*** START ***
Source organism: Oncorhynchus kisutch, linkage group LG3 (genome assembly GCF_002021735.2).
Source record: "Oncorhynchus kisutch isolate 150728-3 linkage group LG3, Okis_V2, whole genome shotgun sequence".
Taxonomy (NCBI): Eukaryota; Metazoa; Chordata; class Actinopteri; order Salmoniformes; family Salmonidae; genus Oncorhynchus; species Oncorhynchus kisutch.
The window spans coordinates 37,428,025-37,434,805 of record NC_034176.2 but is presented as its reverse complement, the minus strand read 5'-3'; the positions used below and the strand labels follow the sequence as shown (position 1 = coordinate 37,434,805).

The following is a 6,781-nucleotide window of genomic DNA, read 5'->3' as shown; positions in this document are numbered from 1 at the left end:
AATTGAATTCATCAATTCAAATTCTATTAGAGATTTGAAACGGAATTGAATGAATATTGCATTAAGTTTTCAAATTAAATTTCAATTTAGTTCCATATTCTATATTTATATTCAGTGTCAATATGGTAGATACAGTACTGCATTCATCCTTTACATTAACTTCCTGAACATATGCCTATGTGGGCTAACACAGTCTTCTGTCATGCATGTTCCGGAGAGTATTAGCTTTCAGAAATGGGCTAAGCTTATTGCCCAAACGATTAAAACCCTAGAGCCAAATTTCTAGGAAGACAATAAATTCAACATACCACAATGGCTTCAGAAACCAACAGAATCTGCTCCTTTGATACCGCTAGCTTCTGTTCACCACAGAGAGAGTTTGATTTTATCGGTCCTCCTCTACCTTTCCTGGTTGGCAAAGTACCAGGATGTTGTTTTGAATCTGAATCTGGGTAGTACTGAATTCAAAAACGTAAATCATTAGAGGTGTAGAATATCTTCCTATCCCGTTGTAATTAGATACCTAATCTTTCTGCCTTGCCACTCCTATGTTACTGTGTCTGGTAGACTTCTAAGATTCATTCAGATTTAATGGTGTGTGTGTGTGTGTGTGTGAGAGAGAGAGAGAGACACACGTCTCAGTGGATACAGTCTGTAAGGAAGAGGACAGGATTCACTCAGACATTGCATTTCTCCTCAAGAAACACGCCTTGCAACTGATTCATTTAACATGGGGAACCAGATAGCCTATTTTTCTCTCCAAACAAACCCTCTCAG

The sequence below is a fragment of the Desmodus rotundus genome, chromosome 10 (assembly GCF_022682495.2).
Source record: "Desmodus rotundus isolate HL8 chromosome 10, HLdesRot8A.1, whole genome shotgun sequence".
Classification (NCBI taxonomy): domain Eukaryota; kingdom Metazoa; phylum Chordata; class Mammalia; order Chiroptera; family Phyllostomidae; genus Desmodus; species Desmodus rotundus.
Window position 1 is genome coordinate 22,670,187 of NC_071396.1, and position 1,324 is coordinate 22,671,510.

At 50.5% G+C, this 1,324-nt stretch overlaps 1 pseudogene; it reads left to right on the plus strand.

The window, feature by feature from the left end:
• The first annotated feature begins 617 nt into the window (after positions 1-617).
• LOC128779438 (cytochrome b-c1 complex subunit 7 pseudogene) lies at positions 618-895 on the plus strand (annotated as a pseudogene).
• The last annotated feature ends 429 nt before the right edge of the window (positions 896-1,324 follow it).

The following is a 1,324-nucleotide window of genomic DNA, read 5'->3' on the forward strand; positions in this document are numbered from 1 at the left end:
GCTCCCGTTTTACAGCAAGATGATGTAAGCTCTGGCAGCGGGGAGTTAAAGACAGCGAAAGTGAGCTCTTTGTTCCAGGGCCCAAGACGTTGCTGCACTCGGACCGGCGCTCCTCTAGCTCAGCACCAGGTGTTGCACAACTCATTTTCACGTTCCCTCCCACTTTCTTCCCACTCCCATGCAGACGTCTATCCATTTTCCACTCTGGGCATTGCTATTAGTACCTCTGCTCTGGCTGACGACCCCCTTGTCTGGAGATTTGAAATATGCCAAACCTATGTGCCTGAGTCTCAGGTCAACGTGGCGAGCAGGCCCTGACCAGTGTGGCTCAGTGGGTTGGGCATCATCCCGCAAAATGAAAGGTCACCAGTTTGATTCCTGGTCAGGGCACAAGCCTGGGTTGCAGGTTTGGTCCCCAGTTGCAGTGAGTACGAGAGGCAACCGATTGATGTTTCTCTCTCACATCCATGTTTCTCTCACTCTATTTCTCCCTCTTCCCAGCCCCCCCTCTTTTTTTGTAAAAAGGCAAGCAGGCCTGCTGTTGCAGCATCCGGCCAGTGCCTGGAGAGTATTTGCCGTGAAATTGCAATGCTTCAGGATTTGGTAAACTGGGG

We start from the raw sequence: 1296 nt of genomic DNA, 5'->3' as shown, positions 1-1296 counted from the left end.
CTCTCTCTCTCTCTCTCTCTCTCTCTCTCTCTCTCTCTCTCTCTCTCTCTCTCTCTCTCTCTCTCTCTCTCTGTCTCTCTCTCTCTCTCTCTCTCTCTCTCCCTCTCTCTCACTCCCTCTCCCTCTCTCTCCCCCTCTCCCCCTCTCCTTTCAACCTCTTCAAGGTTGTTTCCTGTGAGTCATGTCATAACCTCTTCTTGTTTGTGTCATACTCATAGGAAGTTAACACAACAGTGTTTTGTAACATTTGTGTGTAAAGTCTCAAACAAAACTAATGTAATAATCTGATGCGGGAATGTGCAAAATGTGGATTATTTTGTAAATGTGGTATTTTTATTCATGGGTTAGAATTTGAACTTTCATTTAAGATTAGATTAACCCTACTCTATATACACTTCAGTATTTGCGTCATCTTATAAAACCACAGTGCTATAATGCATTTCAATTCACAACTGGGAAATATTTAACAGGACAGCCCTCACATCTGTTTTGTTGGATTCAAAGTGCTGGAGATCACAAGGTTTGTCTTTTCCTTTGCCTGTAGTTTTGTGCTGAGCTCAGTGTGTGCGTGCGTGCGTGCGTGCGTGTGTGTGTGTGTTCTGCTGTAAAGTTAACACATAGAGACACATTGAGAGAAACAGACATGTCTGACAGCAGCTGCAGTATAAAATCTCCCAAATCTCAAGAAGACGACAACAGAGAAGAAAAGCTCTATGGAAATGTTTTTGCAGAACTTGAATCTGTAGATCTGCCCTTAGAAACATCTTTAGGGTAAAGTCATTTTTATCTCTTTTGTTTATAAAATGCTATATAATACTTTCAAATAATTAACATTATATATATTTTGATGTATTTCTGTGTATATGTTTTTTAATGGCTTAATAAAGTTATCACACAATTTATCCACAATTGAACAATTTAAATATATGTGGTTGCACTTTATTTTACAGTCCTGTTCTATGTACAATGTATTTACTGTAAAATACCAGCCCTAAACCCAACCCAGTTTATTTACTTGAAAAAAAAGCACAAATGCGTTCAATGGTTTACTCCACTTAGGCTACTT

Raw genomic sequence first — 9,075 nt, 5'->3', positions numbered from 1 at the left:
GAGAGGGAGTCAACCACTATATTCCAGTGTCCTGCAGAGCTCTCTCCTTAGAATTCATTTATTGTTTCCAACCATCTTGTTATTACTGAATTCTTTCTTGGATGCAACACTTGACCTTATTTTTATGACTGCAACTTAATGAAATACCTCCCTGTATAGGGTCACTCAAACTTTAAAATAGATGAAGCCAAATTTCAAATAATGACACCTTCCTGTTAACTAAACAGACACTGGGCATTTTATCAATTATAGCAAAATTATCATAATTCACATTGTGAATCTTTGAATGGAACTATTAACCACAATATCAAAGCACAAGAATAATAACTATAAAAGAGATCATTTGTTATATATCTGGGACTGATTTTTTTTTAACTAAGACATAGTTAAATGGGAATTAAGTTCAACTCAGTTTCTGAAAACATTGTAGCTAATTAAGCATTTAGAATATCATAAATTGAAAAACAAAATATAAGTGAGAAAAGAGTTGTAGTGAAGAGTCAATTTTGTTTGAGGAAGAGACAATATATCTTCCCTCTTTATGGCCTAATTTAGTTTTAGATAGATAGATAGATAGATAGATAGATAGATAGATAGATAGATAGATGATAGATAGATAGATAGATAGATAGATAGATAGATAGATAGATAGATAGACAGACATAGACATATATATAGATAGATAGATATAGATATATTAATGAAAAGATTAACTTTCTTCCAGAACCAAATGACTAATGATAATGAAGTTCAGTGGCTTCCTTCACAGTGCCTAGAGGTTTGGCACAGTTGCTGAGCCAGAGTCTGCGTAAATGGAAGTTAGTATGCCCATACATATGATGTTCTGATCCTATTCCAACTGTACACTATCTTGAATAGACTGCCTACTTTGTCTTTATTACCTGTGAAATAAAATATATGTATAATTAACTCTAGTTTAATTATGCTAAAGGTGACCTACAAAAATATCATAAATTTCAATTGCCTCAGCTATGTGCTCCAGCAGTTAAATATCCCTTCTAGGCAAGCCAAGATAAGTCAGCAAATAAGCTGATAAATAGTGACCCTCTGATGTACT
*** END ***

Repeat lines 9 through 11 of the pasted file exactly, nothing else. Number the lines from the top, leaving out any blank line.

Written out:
Classification (NCBI taxonomy): domain Eukaryota; kingdom Metazoa; phylum Chordata; class Mammalia; order Chiroptera; family Phyllostomidae; genus Desmodus; species Desmodus rotundus.
Window position 1 is genome coordinate 22,670,187 of NC_071396.1, and position 1,324 is coordinate 22,671,510.

At 50.5% G+C, this 1,324-nt stretch overlaps 1 pseudogene; it reads left to right on the plus strand.